Responding to criticism, Adobe says it paid a lot of attention to improving the performance of InDesign, both in terms of raw speed and productivity. It's quoting speed improvements of as much as 1,000 percent or more for some basic functions, such as "Place Text or Image" and "New Document."
Version 2.0 integrates transparency functions into its layout tools and reportedly provides reliable output of transparent effects, including offering previewing of overprints and spot colors. Related creative tools include new drop shadow and feathering effects and opacity and blend modes (that work like Photoshop blends). Users also can place native Adobe Illustrator, Photoshop and PDF files that contain transparent elements.
The new, streamlined print interface provides feedback about what output settings are enabled and how these settings interact with each other. In addition, version 2.0 provides previews of spreads, simulates overprinting when printing proofs to desktop PostScript printers, enables bleeds to be specified independently on all four sides of a page, and eliminates the need to use the Adobe PS driver. Users also can save a summary of all of the print settings specified for a job in a separate text file, which then can be handed off to the print production process or archived with the job.
For applications beyond print, InDesign can import and export XML files, with embedded meta-data tags making it easier to track, manage and retrieve documents. The application can build XML-based structures into new and legacy documents, and can generate tagged Adobe PDF files for eBooks.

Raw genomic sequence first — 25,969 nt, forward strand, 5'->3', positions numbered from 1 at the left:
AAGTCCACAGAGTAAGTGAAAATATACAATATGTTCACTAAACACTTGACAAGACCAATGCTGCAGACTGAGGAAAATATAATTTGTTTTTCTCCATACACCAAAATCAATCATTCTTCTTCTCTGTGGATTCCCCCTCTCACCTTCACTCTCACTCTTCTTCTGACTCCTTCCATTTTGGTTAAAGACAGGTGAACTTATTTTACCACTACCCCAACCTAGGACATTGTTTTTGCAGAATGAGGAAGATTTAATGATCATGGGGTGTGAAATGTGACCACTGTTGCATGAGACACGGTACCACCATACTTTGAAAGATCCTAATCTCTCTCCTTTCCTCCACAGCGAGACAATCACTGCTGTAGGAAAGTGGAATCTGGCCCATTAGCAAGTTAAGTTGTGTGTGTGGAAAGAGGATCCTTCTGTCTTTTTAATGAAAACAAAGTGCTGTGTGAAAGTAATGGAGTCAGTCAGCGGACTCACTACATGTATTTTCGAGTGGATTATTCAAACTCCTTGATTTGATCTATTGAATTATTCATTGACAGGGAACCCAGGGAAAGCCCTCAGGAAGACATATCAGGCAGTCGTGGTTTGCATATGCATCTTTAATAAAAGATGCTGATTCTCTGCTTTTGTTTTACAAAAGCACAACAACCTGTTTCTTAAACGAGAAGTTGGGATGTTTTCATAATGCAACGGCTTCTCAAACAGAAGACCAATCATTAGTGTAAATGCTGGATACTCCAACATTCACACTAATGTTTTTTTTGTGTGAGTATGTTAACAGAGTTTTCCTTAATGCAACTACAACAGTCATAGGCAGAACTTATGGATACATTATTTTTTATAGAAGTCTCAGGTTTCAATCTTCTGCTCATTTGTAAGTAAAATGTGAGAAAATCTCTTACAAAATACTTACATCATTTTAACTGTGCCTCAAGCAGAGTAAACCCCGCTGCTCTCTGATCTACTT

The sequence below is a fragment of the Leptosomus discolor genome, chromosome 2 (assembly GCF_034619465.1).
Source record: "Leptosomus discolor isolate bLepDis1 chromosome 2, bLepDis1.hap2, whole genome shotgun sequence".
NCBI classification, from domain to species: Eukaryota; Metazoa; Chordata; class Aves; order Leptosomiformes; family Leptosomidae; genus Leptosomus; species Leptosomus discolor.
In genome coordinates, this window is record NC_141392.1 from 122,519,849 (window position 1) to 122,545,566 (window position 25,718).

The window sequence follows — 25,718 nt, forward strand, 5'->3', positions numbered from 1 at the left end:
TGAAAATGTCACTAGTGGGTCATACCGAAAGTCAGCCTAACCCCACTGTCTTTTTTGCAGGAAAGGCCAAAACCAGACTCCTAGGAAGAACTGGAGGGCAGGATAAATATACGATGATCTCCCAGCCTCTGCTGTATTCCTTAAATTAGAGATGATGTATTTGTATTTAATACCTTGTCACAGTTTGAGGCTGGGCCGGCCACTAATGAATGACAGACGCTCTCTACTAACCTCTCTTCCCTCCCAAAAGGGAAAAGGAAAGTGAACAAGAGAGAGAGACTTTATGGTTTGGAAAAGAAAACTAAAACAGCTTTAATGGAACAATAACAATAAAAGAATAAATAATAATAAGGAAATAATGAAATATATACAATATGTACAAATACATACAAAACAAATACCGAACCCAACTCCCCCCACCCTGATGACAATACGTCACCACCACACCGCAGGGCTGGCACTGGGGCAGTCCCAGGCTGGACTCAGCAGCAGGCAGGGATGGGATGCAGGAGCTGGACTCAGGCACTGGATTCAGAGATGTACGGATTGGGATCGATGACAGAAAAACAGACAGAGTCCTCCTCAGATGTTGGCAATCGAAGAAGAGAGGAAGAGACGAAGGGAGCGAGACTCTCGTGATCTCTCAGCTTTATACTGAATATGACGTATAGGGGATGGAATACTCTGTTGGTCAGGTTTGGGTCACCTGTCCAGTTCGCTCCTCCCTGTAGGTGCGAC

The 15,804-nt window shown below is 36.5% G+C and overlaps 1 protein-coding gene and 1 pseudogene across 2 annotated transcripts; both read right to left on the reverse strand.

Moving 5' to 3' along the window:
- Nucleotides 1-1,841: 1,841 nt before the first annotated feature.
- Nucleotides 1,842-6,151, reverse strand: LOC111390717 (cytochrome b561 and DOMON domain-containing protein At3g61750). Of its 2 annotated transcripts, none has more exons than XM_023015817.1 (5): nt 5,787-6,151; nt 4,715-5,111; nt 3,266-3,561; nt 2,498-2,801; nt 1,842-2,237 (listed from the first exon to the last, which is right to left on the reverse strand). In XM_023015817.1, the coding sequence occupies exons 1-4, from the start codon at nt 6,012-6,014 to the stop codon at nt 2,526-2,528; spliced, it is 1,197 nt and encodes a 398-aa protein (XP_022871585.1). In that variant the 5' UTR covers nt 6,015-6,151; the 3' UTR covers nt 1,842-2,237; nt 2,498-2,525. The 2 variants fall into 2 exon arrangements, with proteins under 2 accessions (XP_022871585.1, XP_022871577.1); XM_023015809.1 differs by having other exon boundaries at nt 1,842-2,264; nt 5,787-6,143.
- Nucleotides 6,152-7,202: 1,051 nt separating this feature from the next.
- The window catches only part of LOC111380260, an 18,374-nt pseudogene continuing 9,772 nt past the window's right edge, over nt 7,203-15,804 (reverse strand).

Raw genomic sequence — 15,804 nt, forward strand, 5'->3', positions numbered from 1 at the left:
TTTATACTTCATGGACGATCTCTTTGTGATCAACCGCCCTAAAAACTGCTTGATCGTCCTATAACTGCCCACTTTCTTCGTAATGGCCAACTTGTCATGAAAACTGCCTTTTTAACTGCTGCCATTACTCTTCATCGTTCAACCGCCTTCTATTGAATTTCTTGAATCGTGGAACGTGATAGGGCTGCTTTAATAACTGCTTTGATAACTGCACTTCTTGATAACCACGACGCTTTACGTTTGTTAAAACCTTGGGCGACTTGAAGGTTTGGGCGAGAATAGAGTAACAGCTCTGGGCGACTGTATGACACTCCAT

In positioning the layout application versus its other offerings, Adobe asserts that PageMaker is targeted to business publishers who create brochures, newsletters, signage and reports; and FrameMaker is designed for corporate publishers who produce printed manuals and e-books.
Adobe still faces an uphill battle in the market, since surveys of prepress/print operations have found they currently are receiving few or no InDesign files.
As the market leader, Quark doesn't have to position its latest upgrade as an answer to Adobe's challenge, but QuarkXPress 5.0 does boast most of the same feature upgrades. The company is stressing the extensive beta testing of the product that was done, undoubtedly in response to problems associated with the initial release of version 4.0.